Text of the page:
Sedona AZ (February 5, 2021) – People living near one of the main Verde Valley airports are almost constantly aware of airplane and helicopter noise. Recent complaints about jarring “earthquake-like” sound from large military aircraft landing and taking off top the noise scale. Even those living further away from airports also suffer at times from aircraft disturbance.
Proposed solutions often include creating an airport away from Verde Valley cities such as out between Sedona and Cottonwood. Opposition to that solution almost always includes concern about the loss of national forest lands that such a facility would entail.
Unknown to most Valley residents, there is already an airport out between Sedona and Cottonwood – and it’s one of the largest and best of its kind in the state! Scalf Field is located a short distance off Forest Road 525 just beyond Sedona’s wastewater treatment plant. It has been there for almost four decades. Pilots fly a variety of airplanes there almost every day and virtually no one complains about noise. Neither does anyone voice concern about loss of national forest lands since this airport occupies part of what was once Sedona’s dump.
The field is sanctioned by a national aeronautics organization that insures its users and the U. S. Forest Service landlord plus governing many of its flight safety procedures. Pilots fly most often in the mornings when sun angles are best and winds are usually light. Different from other Valley airports, airplanes are often seen performing major stunt maneuvers at low altitude right over the runway and even holding flying contests among pilots from time to time.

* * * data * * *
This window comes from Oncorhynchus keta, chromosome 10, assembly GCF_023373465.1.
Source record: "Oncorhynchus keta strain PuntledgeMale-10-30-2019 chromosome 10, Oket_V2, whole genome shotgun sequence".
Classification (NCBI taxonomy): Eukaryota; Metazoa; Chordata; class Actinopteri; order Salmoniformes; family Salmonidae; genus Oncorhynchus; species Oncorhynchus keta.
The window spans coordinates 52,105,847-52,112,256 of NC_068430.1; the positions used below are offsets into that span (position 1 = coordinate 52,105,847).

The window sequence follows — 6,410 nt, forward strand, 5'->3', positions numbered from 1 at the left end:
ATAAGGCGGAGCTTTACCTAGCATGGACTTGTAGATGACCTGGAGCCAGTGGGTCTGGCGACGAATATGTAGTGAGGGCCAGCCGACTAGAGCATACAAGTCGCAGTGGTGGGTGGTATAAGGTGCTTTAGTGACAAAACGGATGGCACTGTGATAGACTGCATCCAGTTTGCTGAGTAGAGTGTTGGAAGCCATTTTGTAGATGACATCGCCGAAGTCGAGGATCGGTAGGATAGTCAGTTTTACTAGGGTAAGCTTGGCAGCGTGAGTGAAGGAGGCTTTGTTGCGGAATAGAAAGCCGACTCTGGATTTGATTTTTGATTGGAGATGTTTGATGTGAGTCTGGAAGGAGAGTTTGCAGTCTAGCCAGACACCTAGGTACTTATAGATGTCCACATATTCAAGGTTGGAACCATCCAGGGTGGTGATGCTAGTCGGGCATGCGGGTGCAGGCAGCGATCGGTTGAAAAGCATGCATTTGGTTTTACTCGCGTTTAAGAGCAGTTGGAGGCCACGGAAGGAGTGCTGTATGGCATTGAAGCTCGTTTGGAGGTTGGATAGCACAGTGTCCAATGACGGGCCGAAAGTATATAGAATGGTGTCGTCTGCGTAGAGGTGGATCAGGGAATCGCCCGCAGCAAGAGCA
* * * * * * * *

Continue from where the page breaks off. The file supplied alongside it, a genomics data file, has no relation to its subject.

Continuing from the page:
This airport’s official name is Scalf Field; named for long-time Cottonwood residents Dick and Elaine Scalf who were instrumental in establishing the site. The Scalfs once operated a hobby store business in Sedona featuring radio-controlled (RC) airplanes. Scalf Field is the best natural-surfaced radio-controlled airplane airport in Arizona.
The airport is home to Central Arizona Modelers, the non-profit RC airplane club serving this part of Arizona. It features a 700 ft. runway, shade Ramada, hobby shop, aircraft repair and start-up spaces, restrooms, solar electric service and an on-line weather monitoring system.
Aircraft flying at the site may range from less than one foot in size up to wing spans of ten feet or more. Planes can be gasoline, alcohol/nitro or battery powered. They may be single or multi-engine propeller driven planes, ducted-fan jets or unpowered gliders. These aircraft can and regularly do perform acrobatic maneuvers exceeding anything possible for full-scale airplanes. And no one complains about any of it.
So the next time you are looking for some aerial entertainment or want to look over one of Arizona’s best airports, take a drive out to Scalf Field. You can find directions to the site and learn more at www.camodelers.com.
Visitors and spectators are always welcome and free introductory flights are available.